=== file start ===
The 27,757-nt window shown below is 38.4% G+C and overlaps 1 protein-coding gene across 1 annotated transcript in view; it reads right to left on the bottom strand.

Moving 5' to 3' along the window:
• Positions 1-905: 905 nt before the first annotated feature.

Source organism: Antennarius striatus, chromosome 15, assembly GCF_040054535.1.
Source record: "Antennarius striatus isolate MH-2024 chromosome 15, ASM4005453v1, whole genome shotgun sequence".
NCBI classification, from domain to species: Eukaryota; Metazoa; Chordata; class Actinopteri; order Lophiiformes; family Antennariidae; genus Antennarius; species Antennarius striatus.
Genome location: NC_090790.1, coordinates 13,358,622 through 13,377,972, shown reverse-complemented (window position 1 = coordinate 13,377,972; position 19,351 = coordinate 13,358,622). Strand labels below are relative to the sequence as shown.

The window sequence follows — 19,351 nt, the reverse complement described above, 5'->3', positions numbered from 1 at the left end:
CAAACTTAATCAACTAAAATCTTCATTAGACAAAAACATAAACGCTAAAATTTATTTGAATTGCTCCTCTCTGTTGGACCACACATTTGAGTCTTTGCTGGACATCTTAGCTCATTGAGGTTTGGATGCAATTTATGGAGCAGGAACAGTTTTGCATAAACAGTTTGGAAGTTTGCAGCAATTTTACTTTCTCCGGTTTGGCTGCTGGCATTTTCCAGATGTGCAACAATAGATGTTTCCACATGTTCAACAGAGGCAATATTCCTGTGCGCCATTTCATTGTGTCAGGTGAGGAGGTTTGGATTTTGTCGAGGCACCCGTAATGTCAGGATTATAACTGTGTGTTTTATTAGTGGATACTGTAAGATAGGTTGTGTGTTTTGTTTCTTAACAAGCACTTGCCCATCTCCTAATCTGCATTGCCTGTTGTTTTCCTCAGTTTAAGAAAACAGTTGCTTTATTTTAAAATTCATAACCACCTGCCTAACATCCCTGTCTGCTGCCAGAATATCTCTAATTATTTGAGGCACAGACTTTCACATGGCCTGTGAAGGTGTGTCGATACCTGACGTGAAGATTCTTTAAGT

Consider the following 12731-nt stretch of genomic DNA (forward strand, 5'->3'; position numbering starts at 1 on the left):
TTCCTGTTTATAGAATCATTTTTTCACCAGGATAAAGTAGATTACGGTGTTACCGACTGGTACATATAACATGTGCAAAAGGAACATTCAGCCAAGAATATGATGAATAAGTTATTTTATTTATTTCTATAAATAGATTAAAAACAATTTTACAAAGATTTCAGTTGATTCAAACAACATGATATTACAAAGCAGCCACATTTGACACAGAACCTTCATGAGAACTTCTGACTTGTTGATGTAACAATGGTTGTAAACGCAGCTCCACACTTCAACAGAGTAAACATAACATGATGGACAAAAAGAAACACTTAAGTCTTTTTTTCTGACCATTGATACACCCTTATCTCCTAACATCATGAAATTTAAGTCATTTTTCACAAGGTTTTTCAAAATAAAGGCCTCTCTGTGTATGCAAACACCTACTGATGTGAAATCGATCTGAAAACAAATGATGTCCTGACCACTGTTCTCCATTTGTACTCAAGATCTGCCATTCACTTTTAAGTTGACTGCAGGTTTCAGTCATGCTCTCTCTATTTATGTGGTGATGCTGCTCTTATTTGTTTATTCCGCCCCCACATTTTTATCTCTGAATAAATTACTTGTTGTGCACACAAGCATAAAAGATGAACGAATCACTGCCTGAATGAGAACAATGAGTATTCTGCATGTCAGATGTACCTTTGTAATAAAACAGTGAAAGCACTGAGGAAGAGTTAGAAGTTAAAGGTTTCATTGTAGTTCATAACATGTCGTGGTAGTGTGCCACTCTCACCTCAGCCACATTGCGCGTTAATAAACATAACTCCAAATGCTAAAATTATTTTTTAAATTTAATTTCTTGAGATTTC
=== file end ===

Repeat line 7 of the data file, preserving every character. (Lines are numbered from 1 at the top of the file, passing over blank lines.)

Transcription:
Genome location: NC_090790.1, coordinates 13,358,622 through 13,377,972, shown reverse-complemented (window position 1 = coordinate 13,377,972; position 19,351 = coordinate 13,358,622). Strand labels below are relative to the sequence as shown.